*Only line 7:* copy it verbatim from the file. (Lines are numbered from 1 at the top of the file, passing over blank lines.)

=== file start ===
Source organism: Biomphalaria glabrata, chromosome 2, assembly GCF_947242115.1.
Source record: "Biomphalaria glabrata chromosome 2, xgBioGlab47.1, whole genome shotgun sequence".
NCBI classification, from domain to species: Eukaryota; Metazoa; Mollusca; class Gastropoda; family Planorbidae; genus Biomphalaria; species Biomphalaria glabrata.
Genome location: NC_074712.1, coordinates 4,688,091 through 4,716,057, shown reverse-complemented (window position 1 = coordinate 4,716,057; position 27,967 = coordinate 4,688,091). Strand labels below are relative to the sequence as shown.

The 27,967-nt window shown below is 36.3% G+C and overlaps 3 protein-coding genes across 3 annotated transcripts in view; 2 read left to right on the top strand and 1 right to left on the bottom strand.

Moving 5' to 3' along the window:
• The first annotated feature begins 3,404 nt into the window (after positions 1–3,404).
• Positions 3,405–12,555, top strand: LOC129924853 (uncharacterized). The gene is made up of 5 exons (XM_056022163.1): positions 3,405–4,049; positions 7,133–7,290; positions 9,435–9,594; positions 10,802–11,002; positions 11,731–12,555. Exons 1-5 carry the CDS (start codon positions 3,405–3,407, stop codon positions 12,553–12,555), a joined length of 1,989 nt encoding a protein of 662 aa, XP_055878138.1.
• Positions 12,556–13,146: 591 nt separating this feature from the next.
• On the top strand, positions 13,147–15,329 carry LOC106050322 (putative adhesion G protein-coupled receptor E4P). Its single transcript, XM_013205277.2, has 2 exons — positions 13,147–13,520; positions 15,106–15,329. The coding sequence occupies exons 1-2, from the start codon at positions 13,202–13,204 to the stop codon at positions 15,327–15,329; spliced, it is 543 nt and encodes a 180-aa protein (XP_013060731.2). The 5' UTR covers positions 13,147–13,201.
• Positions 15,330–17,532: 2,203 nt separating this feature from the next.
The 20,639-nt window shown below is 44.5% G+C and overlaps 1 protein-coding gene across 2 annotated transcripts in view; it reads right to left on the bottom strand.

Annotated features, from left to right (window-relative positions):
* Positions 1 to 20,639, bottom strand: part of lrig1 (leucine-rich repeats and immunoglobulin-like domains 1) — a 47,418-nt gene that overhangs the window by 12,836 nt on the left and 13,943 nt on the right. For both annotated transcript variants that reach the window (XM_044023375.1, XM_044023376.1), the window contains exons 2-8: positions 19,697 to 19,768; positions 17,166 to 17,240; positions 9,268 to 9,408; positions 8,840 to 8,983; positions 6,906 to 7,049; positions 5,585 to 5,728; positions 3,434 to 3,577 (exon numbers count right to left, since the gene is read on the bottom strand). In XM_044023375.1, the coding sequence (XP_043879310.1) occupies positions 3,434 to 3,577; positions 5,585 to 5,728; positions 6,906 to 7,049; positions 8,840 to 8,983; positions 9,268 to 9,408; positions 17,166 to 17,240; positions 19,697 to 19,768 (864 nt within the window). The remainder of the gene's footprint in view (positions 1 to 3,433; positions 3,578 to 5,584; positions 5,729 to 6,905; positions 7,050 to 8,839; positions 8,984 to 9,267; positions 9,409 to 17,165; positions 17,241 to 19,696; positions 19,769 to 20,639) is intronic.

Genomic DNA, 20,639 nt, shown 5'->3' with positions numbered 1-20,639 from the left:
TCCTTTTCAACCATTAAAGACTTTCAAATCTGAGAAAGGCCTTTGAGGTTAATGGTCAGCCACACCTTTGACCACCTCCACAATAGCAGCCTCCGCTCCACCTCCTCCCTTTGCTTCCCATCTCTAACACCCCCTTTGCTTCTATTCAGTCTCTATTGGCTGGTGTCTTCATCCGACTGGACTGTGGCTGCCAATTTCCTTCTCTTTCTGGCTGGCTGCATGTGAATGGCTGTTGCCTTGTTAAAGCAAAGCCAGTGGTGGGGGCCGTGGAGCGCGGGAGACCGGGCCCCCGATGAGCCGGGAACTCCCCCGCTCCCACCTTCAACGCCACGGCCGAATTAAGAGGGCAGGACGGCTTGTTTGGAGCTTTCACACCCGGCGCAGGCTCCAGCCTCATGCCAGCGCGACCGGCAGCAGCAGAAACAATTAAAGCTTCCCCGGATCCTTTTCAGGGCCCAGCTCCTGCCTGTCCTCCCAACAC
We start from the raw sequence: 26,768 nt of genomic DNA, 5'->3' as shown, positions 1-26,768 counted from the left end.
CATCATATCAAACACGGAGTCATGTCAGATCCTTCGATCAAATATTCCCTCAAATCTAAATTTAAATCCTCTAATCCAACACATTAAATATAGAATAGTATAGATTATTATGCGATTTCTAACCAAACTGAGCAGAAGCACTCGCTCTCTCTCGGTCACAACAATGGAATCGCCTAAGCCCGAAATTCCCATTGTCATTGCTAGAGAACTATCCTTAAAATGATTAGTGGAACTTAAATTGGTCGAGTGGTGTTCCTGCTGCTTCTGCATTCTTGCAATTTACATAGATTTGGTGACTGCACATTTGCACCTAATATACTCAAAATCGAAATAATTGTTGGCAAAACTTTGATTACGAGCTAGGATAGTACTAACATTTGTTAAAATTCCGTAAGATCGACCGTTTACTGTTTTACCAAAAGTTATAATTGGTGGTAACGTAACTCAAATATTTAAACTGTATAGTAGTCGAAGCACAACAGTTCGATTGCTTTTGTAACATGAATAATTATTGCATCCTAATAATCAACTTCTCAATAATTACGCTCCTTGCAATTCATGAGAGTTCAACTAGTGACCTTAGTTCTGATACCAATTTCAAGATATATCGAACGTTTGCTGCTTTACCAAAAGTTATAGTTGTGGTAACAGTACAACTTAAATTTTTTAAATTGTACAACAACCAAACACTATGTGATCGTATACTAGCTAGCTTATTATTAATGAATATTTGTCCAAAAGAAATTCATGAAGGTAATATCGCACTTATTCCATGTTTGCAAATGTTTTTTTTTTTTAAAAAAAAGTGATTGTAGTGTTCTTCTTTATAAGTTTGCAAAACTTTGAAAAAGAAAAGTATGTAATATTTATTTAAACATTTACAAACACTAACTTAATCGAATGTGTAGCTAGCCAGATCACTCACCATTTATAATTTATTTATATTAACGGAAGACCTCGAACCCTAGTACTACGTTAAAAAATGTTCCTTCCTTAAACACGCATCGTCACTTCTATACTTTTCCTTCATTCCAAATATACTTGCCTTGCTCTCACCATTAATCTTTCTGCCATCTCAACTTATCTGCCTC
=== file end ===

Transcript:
• The first annotated feature begins 3,404 nt into the window (after positions 1–3,404).